"To death? it is also then a crime worthy of death which these letters will disclose to the king? You do not deceive yourself? Your thirst for revenge does not make these things appear blacker, more important than they really are?"
"No, I do not deceive myself. I speak but the simple truth."
"Then," said the marquis, with horror, "it is dangerous to leave Ranuzi at liberty. I must apply to the commandant of Berlin, and ask that he be arrested upon my responsibility."
Marietta was already at the door, but these words of the marquis arrested her. With her hand resting upon the bolt, she stood and turned her pale face back to D'Argens. "Certainly, it would be best and surest to arrest him instantly," said she; and her heart bounded with delight when she said to herself, with cruel pleasure: "When once arrested, he can go no more to Madame du Trouffle."
The marquis did not reply, but he stepped thoughtfully through the room. Marietta's eyes followed every movement with a fiery glance. At length the marquis stood before her.
"I cannot take upon myself the responsibility of arresting this man. I do not know that these letters, which I shall send to the king, are really as dangerous as you say. The king must decide; I will send them off by a courier to-day. But, in every event, Ranuzi must be watched, and you shall be his guard. You must see that he does not escape. I make you answerable. Ranuzi must not leave Berlin, and when the king's answer is received, he must be found here."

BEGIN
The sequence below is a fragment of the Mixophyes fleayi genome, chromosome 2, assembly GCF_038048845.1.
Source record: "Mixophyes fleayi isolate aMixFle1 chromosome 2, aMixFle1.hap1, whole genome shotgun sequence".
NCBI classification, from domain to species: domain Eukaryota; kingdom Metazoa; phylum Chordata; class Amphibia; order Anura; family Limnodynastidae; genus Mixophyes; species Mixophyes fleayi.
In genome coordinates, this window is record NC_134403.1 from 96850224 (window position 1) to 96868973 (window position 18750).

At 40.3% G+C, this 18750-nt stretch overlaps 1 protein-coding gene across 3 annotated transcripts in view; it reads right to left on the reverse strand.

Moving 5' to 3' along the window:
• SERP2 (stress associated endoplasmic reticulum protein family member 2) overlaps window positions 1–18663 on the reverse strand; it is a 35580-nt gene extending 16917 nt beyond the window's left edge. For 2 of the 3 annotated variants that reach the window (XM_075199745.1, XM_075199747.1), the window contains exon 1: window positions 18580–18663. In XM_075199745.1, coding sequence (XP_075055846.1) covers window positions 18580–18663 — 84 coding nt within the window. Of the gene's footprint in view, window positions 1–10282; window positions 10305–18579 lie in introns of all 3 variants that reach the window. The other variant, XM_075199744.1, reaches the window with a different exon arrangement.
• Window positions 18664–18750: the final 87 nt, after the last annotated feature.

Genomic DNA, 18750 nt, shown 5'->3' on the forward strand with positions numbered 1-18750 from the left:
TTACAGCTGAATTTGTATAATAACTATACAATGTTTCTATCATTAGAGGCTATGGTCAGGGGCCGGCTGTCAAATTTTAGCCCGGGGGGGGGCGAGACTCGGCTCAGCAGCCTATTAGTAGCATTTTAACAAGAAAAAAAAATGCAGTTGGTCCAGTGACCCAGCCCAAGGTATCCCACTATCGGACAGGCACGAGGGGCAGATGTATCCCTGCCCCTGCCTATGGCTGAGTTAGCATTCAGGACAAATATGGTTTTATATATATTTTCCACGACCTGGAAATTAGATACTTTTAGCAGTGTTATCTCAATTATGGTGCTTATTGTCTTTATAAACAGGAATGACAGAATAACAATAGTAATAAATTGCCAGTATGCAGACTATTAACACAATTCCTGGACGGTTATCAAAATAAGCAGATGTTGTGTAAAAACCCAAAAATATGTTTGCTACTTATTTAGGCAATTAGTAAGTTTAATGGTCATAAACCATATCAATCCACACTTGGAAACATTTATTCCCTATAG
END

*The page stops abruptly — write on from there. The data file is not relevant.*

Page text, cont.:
"You shall find him with me," said she; "and if not, I shall at least be able to tell you where he is. Fear nothing; he shall not escape! I am his guard! When you receive the reply of the king, have the goodness to inform me. This is the only reward I demand." [Footnote: D'Argens wrote to the king: "Si votre majeste ne m'avait point ecrit en propres termes. Quoique cette femme puisse vous dire, gardez-vous bien d'y ajouter foi. J'anrai prie le commandant de faire arreter le nomme Ranuzi jusqu'a ce qu'elle eut mande ce qu'elle veut qu'on en fasse; cet homme me paraissant un espion de plus aeres. Mais je me suis contente de dire a Madame Taliszuchi que si cet homme sortait de Berlin, avant la response de votre majeste elle en repondrait, et elle m'a assure qu'elle le retiendrait."—CEuvres, vol. xix., p. 93.]
"I will inform you, madame," said the marquis, opening the door; "and, as to the Count Ranuzi, I read in your features that you hate him with a bitter hatred, and will not allow him to escape."
CHAPTER VIII. REVENGE.
Five days had passed since Marietta's interview with the marquis. They had wrought no change in her heart; not for a single instant had her thirst for revenge been allayed. Her hatred of Ranuzi seemed to have become more intense, more passionate, since she understood his plans—since she had learned that he had never loved her, and that she was merely the instrument of his intrigues. Since that time she had watched his every thought and deed.